I haven’t figured everyone out yet.  I’ve made first impressions, and I’ve had coworkers fervidly whisper personality traits into my ears (“Oh, he’s NOT flexible.  Needs to have EVERYTHING planned.  Just look out.) and passed along as a by-the-way (“I think she needs the help more than the kid does.  She just reacts strongly.  You’ll see.).  I think I’ll be okay, though.  As long as they’re treating the kids and the rest of us with respect and decency…as long as I’m given the tools and opportunity to do my job…I can tolerate a little personality here and there.

Two very different young men came into my office yesterday.  One, S.,  had come directly from an assembly on “backpack safety” run by the OTs.  I tried to stimulate discussion encourage him to tell me about the presentation, and work on his speech and language goals in the context of a school activity, but he demurred.  “I don’t remember,” he insisted immediately after arriving from the assembly.  He told me there had been a quiz, and that he had gotten every question wrong, but he’d known all the answers, really; he just didn’t care.  I asked if he’d learned anything, trying to assess his recall.  He denied learning anything; he’d known it all before, but only offered one thing (which, of course, he’d known before) – that a backpack should not be more than 15 lbs, and his was grossly overweight.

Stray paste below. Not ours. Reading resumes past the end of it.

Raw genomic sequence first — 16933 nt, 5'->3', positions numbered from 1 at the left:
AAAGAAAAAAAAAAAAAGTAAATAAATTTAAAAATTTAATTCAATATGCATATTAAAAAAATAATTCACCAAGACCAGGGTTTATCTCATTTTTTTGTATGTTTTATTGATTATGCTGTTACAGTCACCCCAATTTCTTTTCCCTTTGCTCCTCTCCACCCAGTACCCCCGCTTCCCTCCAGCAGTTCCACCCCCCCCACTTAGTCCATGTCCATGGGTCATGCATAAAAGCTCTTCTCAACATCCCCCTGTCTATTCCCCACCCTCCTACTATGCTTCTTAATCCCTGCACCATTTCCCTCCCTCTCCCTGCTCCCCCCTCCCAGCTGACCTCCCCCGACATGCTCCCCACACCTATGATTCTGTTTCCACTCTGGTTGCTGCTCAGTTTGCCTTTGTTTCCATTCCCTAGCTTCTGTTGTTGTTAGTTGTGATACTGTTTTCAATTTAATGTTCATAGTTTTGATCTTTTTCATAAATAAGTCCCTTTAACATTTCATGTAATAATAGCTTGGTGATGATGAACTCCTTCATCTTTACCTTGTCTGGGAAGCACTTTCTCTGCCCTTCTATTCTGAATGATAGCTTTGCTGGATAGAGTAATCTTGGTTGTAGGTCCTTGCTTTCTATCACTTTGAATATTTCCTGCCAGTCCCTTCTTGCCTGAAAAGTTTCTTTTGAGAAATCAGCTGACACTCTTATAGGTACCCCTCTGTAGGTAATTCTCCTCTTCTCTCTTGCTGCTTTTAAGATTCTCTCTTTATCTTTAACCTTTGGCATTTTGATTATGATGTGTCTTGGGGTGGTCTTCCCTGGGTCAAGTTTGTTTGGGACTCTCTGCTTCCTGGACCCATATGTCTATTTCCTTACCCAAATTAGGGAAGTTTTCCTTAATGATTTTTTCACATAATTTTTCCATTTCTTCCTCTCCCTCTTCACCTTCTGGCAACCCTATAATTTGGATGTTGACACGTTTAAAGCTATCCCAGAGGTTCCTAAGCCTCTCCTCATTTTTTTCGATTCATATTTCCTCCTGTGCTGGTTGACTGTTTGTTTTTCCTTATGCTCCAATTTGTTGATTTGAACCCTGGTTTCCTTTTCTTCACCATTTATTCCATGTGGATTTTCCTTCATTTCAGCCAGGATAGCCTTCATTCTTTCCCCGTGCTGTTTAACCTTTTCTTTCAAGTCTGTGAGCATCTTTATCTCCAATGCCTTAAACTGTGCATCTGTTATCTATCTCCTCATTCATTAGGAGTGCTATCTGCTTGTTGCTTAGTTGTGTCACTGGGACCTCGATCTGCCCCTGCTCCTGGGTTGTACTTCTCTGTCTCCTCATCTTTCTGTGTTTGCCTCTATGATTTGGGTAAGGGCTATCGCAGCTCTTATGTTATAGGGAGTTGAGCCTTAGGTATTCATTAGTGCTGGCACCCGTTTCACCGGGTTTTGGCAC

S. seemed not to mind not having The Answer to anything I asked.  He has dreadful word recall, and used words like “the thing” to refer to the assembly, and “they” to refer to his teachers.  Pretending that he was okay with not getting answers right, pretending he didn’t learn anything, pretending he was, essentially, too cool to care about being right or knowledgeable, seemed to be his defense mechanism.